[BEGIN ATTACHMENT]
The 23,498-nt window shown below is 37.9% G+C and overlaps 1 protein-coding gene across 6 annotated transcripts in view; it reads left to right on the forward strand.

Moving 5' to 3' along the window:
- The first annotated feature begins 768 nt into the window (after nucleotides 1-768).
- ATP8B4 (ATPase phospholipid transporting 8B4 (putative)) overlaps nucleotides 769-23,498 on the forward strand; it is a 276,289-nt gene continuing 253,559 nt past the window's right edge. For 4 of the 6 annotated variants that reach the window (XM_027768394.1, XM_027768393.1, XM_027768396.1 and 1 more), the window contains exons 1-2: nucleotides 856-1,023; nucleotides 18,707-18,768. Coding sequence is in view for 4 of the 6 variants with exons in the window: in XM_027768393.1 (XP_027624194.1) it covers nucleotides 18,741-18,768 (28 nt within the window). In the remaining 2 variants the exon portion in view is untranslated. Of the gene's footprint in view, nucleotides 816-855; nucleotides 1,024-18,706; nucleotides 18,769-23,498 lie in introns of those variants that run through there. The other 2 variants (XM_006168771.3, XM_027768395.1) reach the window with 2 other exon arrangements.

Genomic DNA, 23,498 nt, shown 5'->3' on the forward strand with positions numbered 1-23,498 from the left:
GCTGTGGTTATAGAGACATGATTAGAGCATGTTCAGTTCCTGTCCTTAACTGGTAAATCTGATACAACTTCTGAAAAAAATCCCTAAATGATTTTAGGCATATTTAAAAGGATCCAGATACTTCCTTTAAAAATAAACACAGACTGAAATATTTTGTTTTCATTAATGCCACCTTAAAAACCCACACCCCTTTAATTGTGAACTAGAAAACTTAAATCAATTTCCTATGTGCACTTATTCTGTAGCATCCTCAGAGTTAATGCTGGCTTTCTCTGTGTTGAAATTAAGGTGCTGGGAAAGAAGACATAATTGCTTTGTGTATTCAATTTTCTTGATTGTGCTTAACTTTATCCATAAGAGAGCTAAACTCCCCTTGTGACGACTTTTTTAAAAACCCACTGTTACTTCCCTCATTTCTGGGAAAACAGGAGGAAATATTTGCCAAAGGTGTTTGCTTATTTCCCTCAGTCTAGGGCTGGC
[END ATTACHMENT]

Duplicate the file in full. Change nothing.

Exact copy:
The 23,498-nt window shown below is 37.9% G+C and overlaps 1 protein-coding gene across 6 annotated transcripts in view; it reads left to right on the forward strand.

Moving 5' to 3' along the window:
- The first annotated feature begins 768 nt into the window (after nucleotides 1-768).
- ATP8B4 (ATPase phospholipid transporting 8B4 (putative)) overlaps nucleotides 769-23,498 on the forward strand; it is a 276,289-nt gene continuing 253,559 nt past the window's right edge. For 4 of the 6 annotated variants that reach the window (XM_027768394.1, XM_027768393.1, XM_027768396.1 and 1 more), the window contains exons 1-2: nucleotides 856-1,023; nucleotides 18,707-18,768. Coding sequence is in view for 4 of the 6 variants with exons in the window: in XM_027768393.1 (XP_027624194.1) it covers nucleotides 18,741-18,768 (28 nt within the window). In the remaining 2 variants the exon portion in view is untranslated. Of the gene's footprint in view, nucleotides 816-855; nucleotides 1,024-18,706; nucleotides 18,769-23,498 lie in introns of those variants that run through there. The other 2 variants (XM_006168771.3, XM_027768395.1) reach the window with 2 other exon arrangements.

Genomic DNA, 23,498 nt, shown 5'->3' on the forward strand with positions numbered 1-23,498 from the left:
GCTGTGGTTATAGAGACATGATTAGAGCATGTTCAGTTCCTGTCCTTAACTGGTAAATCTGATACAACTTCTGAAAAAAATCCCTAAATGATTTTAGGCATATTTAAAAGGATCCAGATACTTCCTTTAAAAATAAACACAGACTGAAATATTTTGTTTTCATTAATGCCACCTTAAAAACCCACACCCCTTTAATTGTGAACTAGAAAACTTAAATCAATTTCCTATGTGCACTTATTCTGTAGCATCCTCAGAGTTAATGCTGGCTTTCTCTGTGTTGAAATTAAGGTGCTGGGAAAGAAGACATAATTGCTTTGTGTATTCAATTTTCTTGATTGTGCTTAACTTTATCCATAAGAGAGCTAAACTCCCCTTGTGACGACTTTTTTAAAAACCCACTGTTACTTCCCTCATTTCTGGGAAAACAGGAGGAAATATTTGCCAAAGGTGTTTGCTTATTTCCCTCAGTCTAGGGCTGGC